March 19, 2012

 

 

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I got out today for a ride. The temps are still quite high and the horses are very affected by this. Neither has shed out enough winter coat to be taking temps up in the mid 70’s in stride. So I decided it would be a good morning to begin doing something in the ring.

Our riding ring has always been a “hot spot” with every horse we’ve ever owned. Thinking back, I’ve come to believe this is true because not one horse has ever been comfortable doing anything down in our ring. How hard can it be just to do a few simple exercises in a moderately sized arena? I dunno, I’m not a horse, but based on our history apparently it’s a big deal.

To be honest, our arena was built into the side of a sloping bank. *shrug* We don’t own any flat land and if we wanted a riding ring we were going to have to make due with the land we have. Needless to say, we spent a small fortune on bulldozing and fill. We tried to build the biggest arena the site could hold. It’s not huge, but it’s not piddly either.

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The next project was to plant some seedling white pines along the perimeter of the arena. We did this mostly for erosion control, but also because the arena was going to be in full sun most of the time if we didn’t make a few plans for some shade. So we put bunch of seedlings the size of your pinkie in the ground and hoped for the best.

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You can see the results above. The trees are at the point where I had to hack them back a bit. I was getting smacked in the face when going down the rail. Speaking of rails, they’re made of old salvaged pipe. Not the easiest thing to work with, but it was free for the taking and so we took them and built a fence around the ring with them. Again, it’s not winning any beauty contests, but it’s holding up well and it does the job.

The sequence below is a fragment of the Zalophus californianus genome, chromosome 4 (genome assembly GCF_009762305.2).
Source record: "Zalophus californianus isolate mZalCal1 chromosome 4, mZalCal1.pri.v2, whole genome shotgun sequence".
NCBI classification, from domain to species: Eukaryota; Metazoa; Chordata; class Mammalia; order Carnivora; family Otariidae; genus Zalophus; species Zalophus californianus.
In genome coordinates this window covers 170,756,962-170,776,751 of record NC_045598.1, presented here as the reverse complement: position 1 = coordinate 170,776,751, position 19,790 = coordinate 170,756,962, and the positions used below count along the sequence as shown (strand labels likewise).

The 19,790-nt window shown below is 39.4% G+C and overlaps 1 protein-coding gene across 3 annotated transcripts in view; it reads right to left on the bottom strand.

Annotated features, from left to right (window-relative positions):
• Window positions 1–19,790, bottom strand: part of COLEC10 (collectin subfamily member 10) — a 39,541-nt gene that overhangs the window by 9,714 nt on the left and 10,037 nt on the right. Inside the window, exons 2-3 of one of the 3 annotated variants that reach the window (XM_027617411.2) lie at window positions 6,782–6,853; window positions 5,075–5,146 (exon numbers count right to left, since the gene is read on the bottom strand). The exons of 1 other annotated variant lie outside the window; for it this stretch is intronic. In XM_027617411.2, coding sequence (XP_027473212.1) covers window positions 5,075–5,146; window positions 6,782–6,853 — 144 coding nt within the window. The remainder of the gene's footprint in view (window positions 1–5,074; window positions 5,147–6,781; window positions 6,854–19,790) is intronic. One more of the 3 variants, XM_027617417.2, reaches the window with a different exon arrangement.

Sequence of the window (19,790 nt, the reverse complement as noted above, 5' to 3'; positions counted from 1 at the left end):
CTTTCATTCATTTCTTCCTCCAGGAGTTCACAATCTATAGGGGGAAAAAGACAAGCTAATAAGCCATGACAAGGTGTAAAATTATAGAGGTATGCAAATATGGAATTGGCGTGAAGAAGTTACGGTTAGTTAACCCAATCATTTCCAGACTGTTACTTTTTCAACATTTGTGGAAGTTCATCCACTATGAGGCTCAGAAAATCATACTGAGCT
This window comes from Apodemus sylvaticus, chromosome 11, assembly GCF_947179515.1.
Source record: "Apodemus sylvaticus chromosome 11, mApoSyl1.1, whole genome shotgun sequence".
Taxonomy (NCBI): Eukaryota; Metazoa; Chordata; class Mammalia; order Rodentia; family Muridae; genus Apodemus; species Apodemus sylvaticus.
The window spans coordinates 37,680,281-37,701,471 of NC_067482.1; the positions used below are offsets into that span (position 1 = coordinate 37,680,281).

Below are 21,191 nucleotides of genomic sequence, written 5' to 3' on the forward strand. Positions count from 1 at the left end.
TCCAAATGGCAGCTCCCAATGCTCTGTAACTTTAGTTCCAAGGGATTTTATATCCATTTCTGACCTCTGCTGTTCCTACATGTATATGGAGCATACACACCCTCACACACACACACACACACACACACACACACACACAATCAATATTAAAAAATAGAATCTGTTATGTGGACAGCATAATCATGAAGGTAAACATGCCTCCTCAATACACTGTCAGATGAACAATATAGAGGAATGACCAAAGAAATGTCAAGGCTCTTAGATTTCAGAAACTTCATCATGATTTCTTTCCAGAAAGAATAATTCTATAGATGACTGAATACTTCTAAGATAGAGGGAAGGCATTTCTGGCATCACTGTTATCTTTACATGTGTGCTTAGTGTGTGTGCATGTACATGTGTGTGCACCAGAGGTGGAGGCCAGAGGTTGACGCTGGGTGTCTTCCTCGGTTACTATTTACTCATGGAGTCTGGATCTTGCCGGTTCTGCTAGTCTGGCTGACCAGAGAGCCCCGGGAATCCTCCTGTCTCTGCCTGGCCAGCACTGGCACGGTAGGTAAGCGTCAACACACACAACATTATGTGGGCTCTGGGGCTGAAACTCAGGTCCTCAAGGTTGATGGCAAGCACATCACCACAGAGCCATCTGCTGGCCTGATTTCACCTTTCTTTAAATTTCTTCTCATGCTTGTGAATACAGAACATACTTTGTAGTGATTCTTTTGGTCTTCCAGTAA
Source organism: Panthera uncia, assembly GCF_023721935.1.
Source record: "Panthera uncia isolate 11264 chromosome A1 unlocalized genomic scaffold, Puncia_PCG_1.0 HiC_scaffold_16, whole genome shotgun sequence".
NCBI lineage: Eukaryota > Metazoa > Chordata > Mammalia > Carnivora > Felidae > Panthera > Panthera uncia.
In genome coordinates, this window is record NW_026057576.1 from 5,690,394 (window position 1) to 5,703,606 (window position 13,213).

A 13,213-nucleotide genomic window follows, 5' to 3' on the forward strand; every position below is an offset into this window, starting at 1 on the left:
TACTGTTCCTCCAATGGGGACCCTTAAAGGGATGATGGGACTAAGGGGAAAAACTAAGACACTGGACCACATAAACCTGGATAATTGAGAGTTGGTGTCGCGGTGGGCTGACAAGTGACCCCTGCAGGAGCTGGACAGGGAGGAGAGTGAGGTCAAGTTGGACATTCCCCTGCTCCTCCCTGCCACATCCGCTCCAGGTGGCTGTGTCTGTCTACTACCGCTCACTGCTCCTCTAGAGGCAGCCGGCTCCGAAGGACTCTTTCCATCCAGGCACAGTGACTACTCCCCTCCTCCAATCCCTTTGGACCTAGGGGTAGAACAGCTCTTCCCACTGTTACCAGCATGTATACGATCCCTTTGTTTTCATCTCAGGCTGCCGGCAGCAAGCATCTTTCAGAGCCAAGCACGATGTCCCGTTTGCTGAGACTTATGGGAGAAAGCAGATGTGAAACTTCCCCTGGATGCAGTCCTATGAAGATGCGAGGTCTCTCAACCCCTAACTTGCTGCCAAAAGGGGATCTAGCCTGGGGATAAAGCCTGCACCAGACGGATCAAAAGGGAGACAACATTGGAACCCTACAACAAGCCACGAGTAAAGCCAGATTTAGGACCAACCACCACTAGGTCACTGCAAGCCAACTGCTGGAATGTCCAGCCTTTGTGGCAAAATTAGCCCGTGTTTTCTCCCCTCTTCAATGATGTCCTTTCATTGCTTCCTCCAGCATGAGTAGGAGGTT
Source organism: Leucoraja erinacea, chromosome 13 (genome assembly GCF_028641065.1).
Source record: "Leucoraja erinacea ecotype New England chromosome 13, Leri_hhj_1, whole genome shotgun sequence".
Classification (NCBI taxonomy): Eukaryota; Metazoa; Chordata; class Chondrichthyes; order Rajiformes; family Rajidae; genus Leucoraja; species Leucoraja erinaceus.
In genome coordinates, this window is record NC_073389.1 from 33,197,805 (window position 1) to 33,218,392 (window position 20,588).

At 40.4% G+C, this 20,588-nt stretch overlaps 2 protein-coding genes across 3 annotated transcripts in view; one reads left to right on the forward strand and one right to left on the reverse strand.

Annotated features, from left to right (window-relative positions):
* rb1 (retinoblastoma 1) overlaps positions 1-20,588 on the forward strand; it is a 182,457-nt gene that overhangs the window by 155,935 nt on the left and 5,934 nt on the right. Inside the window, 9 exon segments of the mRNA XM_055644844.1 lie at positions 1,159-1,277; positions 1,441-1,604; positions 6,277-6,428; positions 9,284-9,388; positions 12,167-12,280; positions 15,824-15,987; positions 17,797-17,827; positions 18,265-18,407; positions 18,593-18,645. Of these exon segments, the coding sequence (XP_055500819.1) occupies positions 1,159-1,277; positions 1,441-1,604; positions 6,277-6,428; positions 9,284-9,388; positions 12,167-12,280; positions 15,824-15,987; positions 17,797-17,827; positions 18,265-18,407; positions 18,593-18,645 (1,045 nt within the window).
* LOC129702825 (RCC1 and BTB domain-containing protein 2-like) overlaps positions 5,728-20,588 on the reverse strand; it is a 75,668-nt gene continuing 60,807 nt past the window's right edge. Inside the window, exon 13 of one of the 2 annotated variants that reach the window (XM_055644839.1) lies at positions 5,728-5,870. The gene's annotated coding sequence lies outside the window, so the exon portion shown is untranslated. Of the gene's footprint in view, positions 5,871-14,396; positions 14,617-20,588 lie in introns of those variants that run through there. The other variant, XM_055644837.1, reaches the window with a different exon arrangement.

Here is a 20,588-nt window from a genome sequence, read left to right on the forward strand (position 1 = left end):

Here’s a view where you can see how the lower pasture drops down the hill below the arena. It kind of gives you an idea of how we more or less just built this thing into the side of a hill.

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And there’s a pretty steep ridge on the opposite side of the arena.

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Why the horses don’t like this spot I don’t know. It’s actually pretty nice. It’s usually very quiet and secluded and we get some nice shade from about 3 PM on. Mornings part of the ring is also shaded. But for some odd reason they all act like it’s the arena from hell. Dharla has never been very comfortable working in it and none of our other horses liked it very much either. For years it sat unused and a ton of wheat grew up through the sand. I finally got tired of it being overgrown and asked my husband to move some composted topsoil down there and spread it around. I figured we may as well plant grass on it and I could at least use it for some agility and herding practice. Then I lost Tia and bought a young, green horse. Oops! Now it could stand to have a load of sand spread around the outside edges, but I’m afraid to ask. My husband already thinks I’m certifiably nuts.

I don’t plan on doing a ton of ring work, but I do think it’s a good idea to work on some stuff from time to time. Today, we just walked around and did lots of leg yielding, stops and backs. I could tell Dharla was gearing up to be full of herself if I asked for any speed, so I didn’t. Perhaps next time we’ll work on walk-trot transitions. I’ll have to see how she feels. I might want to do some ground work with her first and today it was just too hot too soon.

After we putzed around in the arena for awhile we took a meander down the dirt road, up through the woods and down the AL trail a ways. She has a slightly swollen knee from what looks like a minor scrape or bump, so I didn’t want to push her. Besides, the heat was just too much.

Time: 1.5 hr.

Distance: 2 mi. plus ring.

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